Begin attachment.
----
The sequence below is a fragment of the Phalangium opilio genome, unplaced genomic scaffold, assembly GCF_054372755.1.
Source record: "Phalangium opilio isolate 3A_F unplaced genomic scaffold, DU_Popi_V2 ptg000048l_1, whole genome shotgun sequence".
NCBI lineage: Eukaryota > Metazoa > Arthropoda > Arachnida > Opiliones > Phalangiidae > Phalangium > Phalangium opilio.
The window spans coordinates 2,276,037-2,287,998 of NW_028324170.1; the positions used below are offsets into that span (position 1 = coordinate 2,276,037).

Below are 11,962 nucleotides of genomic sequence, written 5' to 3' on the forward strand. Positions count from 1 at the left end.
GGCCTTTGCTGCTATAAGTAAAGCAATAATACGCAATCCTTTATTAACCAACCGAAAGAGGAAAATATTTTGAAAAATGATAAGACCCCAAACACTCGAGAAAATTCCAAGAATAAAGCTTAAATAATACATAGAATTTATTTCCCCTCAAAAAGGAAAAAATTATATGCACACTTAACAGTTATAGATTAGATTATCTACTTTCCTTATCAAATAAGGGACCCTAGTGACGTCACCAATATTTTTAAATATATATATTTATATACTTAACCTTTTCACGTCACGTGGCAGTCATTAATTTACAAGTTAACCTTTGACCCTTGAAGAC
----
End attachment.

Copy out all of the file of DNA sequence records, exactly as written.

The sequence below is a fragment of the Phalangium opilio genome, unplaced genomic scaffold, assembly GCF_054372755.1.
Source record: "Phalangium opilio isolate 3A_F unplaced genomic scaffold, DU_Popi_V2 ptg000048l_1, whole genome shotgun sequence".
NCBI lineage: Eukaryota > Metazoa > Arthropoda > Arachnida > Opiliones > Phalangiidae > Phalangium > Phalangium opilio.
The window spans coordinates 2,276,037-2,287,998 of NW_028324170.1; the positions used below are offsets into that span (position 1 = coordinate 2,276,037).

Below are 11,962 nucleotides of genomic sequence, written 5' to 3' on the forward strand. Positions count from 1 at the left end.
GGCCTTTGCTGCTATAAGTAAAGCAATAATACGCAATCCTTTATTAACCAACCGAAAGAGGAAAATATTTTGAAAAATGATAAGACCCCAAACACTCGAGAAAATTCCAAGAATAAAGCTTAAATAATACATAGAATTTATTTCCCCTCAAAAAGGAAAAAATTATATGCACACTTAACAGTTATAGATTAGATTATCTACTTTCCTTATCAAATAAGGGACCCTAGTGACGTCACCAATATTTTTAAATATATATATTTATATACTTAACCTTTTCACGTCACGTGGCAGTCATTAATTTACAAGTTAACCTTTGACCCTTGAAGAC